Civil Rights

What Are Civil Rights?

Civil rights are essentially “anti-discrimination” rights. Civil rights are enforceable and entitle all individuals to be treated fairly and free of discrimination regardless of race, gender, sexual orientation, age, national origin, physical ability or religion. If your civil right is interfered with by another, then you may have an action for injury that could be pursued in a court of law.

Civil rights are guaranteed by the government. For example, 42 U.S. Code, Section 1983 (Civil action for deprivation of rights), holds:

Every person who, under color of any statute, ordinance, regulation, custom, or usage, of any State or Territory or the District of Columbia, subjects, or causes to be subjected, any citizen of the United States or other person within the jurisdiction thereof to the deprivation of any rights, privileges, or immunities secured by the Constitution and laws, shall be liable to the party injured in an action at law, suit in equity, or other proper proceeding for redress …

Examples Of Civil Rights

  • Freedom of Religion
  • Freedom of Speech
  • Freedom of the Press
  • Freedom of Assembly
  • Freedom of Protest
  • Right to Due Process
  • Right against Unreasonable Search and Seizure
  • Right to Vote
  • Equality in Public Places
  • Sexual Harassment in the Workplace
  • Hate Crimes

Civil Rights Violations

Any act of discrimination may constitute a civil rights violation. While it is possible that anyone could violate your civil rights, not everyone might be held liable. Each circumstance is different and requires careful analysis. For example, only the government can be held liable for violating your freedom of speech. However, private employers can be held liable for refusing employment based on age or gender.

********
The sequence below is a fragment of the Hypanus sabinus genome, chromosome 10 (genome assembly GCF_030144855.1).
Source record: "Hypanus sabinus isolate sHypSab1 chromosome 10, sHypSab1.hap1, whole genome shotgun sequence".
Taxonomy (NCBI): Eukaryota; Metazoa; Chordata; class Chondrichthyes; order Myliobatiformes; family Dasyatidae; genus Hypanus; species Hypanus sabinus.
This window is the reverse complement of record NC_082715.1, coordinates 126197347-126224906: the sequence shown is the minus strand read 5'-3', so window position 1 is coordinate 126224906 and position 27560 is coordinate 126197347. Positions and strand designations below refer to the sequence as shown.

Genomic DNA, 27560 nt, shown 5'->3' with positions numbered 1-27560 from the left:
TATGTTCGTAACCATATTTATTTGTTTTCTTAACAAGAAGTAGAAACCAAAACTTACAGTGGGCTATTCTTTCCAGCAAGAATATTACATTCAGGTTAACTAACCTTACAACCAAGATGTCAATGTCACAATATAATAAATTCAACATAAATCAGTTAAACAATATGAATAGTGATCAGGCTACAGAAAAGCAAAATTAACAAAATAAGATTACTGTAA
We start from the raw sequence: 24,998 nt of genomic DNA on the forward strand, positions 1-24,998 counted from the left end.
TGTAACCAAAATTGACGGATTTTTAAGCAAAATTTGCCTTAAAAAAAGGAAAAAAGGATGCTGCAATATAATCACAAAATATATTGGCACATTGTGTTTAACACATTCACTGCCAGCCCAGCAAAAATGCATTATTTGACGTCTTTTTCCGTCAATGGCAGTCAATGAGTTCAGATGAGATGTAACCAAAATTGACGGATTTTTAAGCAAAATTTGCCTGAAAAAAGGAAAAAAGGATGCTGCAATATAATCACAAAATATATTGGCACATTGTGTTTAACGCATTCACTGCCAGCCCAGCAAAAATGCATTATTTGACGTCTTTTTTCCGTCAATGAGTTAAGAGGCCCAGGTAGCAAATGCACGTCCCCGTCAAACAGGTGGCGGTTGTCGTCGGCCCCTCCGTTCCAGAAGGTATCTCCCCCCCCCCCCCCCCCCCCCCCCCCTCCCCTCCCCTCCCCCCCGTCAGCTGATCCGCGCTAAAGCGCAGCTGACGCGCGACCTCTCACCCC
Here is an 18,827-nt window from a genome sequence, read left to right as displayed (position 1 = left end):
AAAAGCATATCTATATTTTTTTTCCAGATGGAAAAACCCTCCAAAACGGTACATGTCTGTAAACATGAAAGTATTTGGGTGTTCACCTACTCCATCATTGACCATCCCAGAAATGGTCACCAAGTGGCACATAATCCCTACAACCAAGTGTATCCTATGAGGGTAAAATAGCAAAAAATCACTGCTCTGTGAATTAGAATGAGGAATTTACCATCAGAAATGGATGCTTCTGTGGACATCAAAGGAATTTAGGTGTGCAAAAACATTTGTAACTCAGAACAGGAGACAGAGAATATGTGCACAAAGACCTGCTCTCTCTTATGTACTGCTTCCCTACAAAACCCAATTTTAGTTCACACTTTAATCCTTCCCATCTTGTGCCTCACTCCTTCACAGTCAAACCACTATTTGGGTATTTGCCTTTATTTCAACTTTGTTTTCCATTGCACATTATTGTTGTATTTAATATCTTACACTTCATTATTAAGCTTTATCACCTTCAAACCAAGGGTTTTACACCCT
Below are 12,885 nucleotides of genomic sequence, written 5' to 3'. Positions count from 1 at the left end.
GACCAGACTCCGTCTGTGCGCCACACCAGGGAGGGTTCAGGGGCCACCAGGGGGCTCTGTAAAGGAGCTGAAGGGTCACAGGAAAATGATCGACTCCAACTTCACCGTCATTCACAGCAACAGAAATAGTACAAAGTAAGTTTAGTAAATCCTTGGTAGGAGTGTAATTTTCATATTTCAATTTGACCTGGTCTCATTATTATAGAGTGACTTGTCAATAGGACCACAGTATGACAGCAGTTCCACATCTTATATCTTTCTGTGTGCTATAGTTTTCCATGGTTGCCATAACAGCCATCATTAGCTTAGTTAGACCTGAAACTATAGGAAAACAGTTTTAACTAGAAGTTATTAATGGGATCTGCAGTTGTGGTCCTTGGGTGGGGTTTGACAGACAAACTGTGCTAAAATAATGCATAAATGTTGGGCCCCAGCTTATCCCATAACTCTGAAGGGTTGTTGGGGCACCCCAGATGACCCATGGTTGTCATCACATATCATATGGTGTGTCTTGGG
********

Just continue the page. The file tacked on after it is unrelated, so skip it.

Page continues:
Most Common Civil Rights Violations That We Handle

Most of our civil rights cases involve law enforcement officers that allegedly violated our clients’ civil rights. Of course, not all law enforcement officers are bad or engage in misconduct. However, bad actors hide behind the uniform and degrade the reputation of those hardworking men and women within in law enforcement. No one, uniform or not, should be violating your civil rights.

Law enforcement officers are given tremendous authority and power by local, state, and federal government agencies to enforce the laws of our country. Officers have authority to detain and arrest suspects, search and seize property, and use deadly force in certain situations. Unfortunately, some law enforcement officers abuse this authority. That is why Congress permits individuals to sue anyone that acts under “color of law” to deprive a person of their protected rights or privileges.

USA Today recently released data showing that in the last decade, over 85,000 law enforcement officers were investigated or disciplined for misconduct (out of at least 200,000 incidents). Of those 85,000, the misconduct resulted in over 30,000 officers being decertified by state agencies.

Some examples of claims that we pursue on behalf our clients against bad actor law enforcement officers include, but are not limited to:

  • Excessive Force
  • Abuse of Power
  • Retaliation for Protected Conduct
  • Unlawful Arrest
  • Unlawful Seizure
  • Malicious Prosecution

What To Do If Your Civil Rights Are Being Violated

If you or a loved one are victims of civil rights violations, and want to evaluate what options are available, please contact Grable Grimshaw Mora PLLC today at 210-761-5687 or by filling out our contact form. Whether you want to negotiate a fair settlement or take your case to trial, our attorneys have the knowledge and experience to guide you through the process.